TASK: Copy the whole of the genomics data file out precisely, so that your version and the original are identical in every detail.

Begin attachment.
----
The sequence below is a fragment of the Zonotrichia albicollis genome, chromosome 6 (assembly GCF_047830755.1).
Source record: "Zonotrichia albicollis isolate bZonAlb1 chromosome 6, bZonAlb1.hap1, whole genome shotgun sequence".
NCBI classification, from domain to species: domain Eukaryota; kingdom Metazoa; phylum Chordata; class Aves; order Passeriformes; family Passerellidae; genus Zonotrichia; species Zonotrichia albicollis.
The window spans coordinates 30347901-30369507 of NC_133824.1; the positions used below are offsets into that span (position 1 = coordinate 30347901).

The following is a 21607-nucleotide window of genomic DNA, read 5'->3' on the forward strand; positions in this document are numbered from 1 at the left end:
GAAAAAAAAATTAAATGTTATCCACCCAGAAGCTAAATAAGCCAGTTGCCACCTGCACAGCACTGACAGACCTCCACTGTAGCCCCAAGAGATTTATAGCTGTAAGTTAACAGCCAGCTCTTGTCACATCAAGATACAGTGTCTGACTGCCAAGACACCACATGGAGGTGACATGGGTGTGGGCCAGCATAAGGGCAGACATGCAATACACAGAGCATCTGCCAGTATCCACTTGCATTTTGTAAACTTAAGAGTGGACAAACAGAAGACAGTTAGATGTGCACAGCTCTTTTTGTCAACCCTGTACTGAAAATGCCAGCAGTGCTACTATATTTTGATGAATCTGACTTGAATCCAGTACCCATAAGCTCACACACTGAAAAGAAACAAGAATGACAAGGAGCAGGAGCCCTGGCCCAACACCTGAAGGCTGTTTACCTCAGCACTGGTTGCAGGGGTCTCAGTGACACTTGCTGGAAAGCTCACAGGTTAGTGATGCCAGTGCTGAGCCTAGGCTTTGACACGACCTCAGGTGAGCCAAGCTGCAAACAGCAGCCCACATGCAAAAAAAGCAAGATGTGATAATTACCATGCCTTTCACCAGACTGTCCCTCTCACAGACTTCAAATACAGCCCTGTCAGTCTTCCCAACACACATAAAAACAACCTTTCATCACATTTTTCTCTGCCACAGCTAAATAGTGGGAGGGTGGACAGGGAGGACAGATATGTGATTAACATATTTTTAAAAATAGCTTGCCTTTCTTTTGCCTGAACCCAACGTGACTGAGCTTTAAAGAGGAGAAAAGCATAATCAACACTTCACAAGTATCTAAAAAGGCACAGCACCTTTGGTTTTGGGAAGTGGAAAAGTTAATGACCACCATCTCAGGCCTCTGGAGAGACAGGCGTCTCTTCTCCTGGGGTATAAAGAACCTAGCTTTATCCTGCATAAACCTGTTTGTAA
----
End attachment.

The sequence below is a fragment of the Zonotrichia albicollis genome, chromosome 6 (assembly GCF_047830755.1).
Source record: "Zonotrichia albicollis isolate bZonAlb1 chromosome 6, bZonAlb1.hap1, whole genome shotgun sequence".
NCBI classification, from domain to species: domain Eukaryota; kingdom Metazoa; phylum Chordata; class Aves; order Passeriformes; family Passerellidae; genus Zonotrichia; species Zonotrichia albicollis.
The window spans coordinates 30347901-30369507 of NC_133824.1; the positions used below are offsets into that span (position 1 = coordinate 30347901).

The following is a 21607-nucleotide window of genomic DNA, read 5'->3' on the forward strand; positions in this document are numbered from 1 at the left end:
GAAAAAAAAATTAAATGTTATCCACCCAGAAGCTAAATAAGCCAGTTGCCACCTGCACAGCACTGACAGACCTCCACTGTAGCCCCAAGAGATTTATAGCTGTAAGTTAACAGCCAGCTCTTGTCACATCAAGATACAGTGTCTGACTGCCAAGACACCACATGGAGGTGACATGGGTGTGGGCCAGCATAAGGGCAGACATGCAATACACAGAGCATCTGCCAGTATCCACTTGCATTTTGTAAACTTAAGAGTGGACAAACAGAAGACAGTTAGATGTGCACAGCTCTTTTTGTCAACCCTGTACTGAAAATGCCAGCAGTGCTACTATATTTTGATGAATCTGACTTGAATCCAGTACCCATAAGCTCACACACTGAAAAGAAACAAGAATGACAAGGAGCAGGAGCCCTGGCCCAACACCTGAAGGCTGTTTACCTCAGCACTGGTTGCAGGGGTCTCAGTGACACTTGCTGGAAAGCTCACAGGTTAGTGATGCCAGTGCTGAGCCTAGGCTTTGACACGACCTCAGGTGAGCCAAGCTGCAAACAGCAGCCCACATGCAAAAAAAGCAAGATGTGATAATTACCATGCCTTTCACCAGACTGTCCCTCTCACAGACTTCAAATACAGCCCTGTCAGTCTTCCCAACACACATAAAAACAACCTTTCATCACATTTTTCTCTGCCACAGCTAAATAGTGGGAGGGTGGACAGGGAGGACAGATATGTGATTAACATATTTTTAAAAATAGCTTGCCTTTCTTTTGCCTGAACCCAACGTGACTGAGCTTTAAAGAGGAGAAAAGCATAATCAACACTTCACAAGTATCTAAAAAGGCACAGCACCTTTGGTTTTGGGAAGTGGAAAAGTTAATGACCACCATCTCAGGCCTCTGGAGAGACAGGCGTCTCTTCTCCTGGGGTATAAAGAACCTAGCTTTATCCTGCATAAACCTGTTTGTAA